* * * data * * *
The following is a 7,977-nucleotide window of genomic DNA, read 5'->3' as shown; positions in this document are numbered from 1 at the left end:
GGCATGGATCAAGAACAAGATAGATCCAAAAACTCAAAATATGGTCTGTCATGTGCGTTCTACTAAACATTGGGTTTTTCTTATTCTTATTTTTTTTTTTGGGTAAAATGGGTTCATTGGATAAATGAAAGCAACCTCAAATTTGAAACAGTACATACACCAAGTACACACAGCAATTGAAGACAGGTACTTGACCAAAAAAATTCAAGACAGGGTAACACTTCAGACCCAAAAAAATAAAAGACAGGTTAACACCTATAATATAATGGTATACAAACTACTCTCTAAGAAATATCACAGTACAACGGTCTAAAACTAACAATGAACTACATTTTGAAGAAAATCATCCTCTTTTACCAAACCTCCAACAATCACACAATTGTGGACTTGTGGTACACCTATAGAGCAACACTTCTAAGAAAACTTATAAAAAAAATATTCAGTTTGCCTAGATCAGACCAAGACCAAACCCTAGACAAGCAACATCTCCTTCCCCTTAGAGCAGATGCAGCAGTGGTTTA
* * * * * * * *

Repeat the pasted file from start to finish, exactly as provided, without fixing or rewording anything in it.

The following is a 7,977-nucleotide window of genomic DNA, read 5'->3' as shown; positions in this document are numbered from 1 at the left end:
GGCATGGATCAAGAACAAGATAGATCCAAAAACTCAAAATATGGTCTGTCATGTGCGTTCTACTAAACATTGGGTTTTTCTTATTCTTATTTTTTTTTTTGGGTAAAATGGGTTCATTGGATAAATGAAAGCAACCTCAAATTTGAAACAGTACATACACCAAGTACACACAGCAATTGAAGACAGGTACTTGACCAAAAAAATTCAAGACAGGGTAACACTTCAGACCCAAAAAAATAAAAGACAGGTTAACACCTATAATATAATGGTATACAAACTACTCTCTAAGAAATATCACAGTACAACGGTCTAAAACTAACAATGAACTACATTTTGAAGAAAATCATCCTCTTTTACCAAACCTCCAACAATCACACAATTGTGGACTTGTGGTACACCTATAGAGCAACACTTCTAAGAAAACTTATAAAAAAAATATTCAGTTTGCCTAGATCAGACCAAGACCAAACCCTAGACAAGCAACATCTCCTTCCCCTTAGAGCAGATGCAGCAGTGGTTTA